According to the ROC (Republic of China or Taiwan) Navy, the drills on the second day of the exercise were to test the joint interdiction capabilities of the navy and air force. The drills on that day focused on the navy and air force as well as the coast guard.
More than 20 different Navy and Coast Guard vessels took part in the exercise, including;
- Keelung-class (former American Kidd-class) destroyers,
- Kang Ding-class frigates (based on the French La Fayette-class frigates),
- Cheng Kung-class (Oliver Hazard Perry-class) frigates,
- Chi Yang-class frigates (former American Knox-class),
- Tuo Chiang-class corvettes,
- Ching Chiang-class corvettes,
- Kuang Hua VI -class missile boats,
- Yung Feng-class mine hunters,
- Chien Lung-class submarines,
- Anping-class Coast Guard patrol boats,
- S-70C ASW helicopters.
The Taiwanese Air Force’s F-16V, Mirage 2000, and F-CK-1 Ching-kuo (also known as IDF, Indigenous Defense Fighter) fighter jets, as well as P-3C Orion anti-submarine and maritime patrol aircraft, took part in the joint exercise.
According to video and photos provided by the ROC Navy, the ships and aircraft conducted air defence exercises in harbor, mine hunting, fleet air defense, joint anti-submarine warfare, and anti-surface warfare drills.
During the exercise, the naval ships fired 5-inch guns, SM-1MR surface-to-air missiles and ASROC anti-submarine missiles, dropped depth charges, launched chaff, and used ASW helicopters to deploy dipping sonars.
Taiwan Air Force fighter jets live-fired the AIM-9 Sidewinder and French R.550 Magic air-to-air missiles. But the Sidewinder fired by the F-16V and the R.550 Magic fired by the Mirage 2000 failed to hit the target.
The Taiwan Coast Guard’s Anping-class patrol vessels, which weren’t equipped with Hsiung Feng- II or Hisung Feng- III anti-ship missiles during the exercise, fired 2.75-inch missiles as part of the training.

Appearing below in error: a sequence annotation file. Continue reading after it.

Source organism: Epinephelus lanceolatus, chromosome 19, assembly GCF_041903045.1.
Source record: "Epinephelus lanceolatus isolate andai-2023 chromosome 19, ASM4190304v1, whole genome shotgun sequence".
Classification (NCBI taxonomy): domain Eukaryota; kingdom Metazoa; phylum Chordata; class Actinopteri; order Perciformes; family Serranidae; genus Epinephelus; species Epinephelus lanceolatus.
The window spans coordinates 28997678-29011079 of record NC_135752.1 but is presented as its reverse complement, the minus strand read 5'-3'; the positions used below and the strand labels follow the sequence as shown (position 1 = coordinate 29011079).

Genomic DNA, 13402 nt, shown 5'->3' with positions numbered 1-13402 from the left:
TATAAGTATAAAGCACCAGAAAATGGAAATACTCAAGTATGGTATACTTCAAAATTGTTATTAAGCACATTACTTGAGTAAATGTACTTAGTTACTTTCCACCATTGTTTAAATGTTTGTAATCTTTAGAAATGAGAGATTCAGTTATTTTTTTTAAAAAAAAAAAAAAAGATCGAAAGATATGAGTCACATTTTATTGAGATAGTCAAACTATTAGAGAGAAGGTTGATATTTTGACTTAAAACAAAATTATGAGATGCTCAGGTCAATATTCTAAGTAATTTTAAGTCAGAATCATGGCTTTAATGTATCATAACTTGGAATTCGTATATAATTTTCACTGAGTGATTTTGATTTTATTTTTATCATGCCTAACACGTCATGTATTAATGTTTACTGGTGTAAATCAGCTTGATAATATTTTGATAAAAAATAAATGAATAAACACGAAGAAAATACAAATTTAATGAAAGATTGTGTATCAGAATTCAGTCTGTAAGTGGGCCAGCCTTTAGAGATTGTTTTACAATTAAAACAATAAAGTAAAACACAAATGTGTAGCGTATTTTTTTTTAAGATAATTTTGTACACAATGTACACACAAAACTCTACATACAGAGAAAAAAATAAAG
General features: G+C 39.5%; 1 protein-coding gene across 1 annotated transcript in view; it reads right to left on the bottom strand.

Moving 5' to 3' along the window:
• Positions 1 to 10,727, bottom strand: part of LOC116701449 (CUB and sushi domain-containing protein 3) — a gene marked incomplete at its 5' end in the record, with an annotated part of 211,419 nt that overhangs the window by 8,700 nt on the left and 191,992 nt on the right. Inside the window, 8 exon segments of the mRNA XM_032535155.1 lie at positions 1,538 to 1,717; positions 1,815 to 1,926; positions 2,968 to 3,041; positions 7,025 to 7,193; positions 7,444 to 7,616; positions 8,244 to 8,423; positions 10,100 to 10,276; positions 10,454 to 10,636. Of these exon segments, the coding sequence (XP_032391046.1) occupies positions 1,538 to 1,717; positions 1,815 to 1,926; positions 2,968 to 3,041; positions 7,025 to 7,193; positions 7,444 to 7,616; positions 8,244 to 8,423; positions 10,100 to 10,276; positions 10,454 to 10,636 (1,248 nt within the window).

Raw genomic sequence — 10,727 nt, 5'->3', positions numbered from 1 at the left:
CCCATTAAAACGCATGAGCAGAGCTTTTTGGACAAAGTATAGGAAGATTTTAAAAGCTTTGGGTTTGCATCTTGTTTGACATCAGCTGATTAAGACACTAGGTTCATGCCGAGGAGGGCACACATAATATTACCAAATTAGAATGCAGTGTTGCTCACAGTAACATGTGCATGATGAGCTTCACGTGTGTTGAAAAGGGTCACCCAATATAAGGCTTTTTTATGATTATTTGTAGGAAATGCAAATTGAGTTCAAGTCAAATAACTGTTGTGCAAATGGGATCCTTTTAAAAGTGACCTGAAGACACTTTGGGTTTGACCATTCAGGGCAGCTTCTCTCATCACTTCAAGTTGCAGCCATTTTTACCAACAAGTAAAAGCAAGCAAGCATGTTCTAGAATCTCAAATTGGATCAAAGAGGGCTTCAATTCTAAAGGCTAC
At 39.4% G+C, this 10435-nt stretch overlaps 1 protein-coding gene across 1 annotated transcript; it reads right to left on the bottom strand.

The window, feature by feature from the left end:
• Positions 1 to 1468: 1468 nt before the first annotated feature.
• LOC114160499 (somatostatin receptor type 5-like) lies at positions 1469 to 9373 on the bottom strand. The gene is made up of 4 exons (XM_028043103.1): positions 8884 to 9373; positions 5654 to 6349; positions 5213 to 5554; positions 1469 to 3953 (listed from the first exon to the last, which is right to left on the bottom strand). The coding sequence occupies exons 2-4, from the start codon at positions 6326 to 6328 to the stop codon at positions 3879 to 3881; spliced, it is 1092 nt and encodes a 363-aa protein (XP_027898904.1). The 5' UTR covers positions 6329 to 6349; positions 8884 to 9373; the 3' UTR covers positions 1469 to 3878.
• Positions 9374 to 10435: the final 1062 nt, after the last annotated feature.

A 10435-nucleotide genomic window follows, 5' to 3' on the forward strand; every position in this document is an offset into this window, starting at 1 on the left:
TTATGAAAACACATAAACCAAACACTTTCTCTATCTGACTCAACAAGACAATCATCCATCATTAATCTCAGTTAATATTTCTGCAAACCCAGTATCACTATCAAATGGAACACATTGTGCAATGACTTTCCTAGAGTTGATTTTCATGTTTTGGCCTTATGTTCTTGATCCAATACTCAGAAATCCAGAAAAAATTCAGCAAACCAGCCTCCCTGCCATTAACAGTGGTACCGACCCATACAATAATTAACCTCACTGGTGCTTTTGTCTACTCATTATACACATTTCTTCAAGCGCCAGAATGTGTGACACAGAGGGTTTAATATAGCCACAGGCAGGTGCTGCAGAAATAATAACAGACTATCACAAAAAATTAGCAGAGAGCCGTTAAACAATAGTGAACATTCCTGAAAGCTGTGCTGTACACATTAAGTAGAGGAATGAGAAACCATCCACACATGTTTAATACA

“The ROC Navy is working closely with the coast guard, sharing information on maritime activities around Taiwan, the two forces also carry out patrols together, and will fight the enemy in times of war.”
Captain Hsu Wen-lung (徐文龍), Commanding Officer of DDG-1801 Keelung
“The purpose of the exercise was to improve military’s combat skills and capabilities,and it is invaluable to the military, no matter the missiles have hit the target or not.”
Army Major General Sun Li-fang (孫立方), Taiwan Defense Ministry Spokesman
President Tsai Ing-wen (蔡英文) boarded Kidd-class destroyer (DDG-1801, Keelung) along with several senior national security and military officials to observe the exercise. The attendant officials include National Security Council (NSC) Secretary-General Koo Li-Hsiung (顧立雄), Defense Minister Chiu Kuo-cheng (邱國正), NSC Deputy Secretary-General York Chen (陳文政), Commander of the Navy, admiral Mei Jia-Shu (梅家樹), Commanding officer of Task Force 62 and Commander of naval fleet command, vice admiral Huang Yu-Min(黃佑民).
President Tsai has boarded a vessel for the second time to attend a military maneuver. In April 2018, she boarded the Keelung to inspect a joint navy and air force exercise.
Although some missiles missed the target, President Tsai Ing-wen praised the military personnel who took part in the exercise, saying, “Good job, let’s keep working hard to protect our homeland.”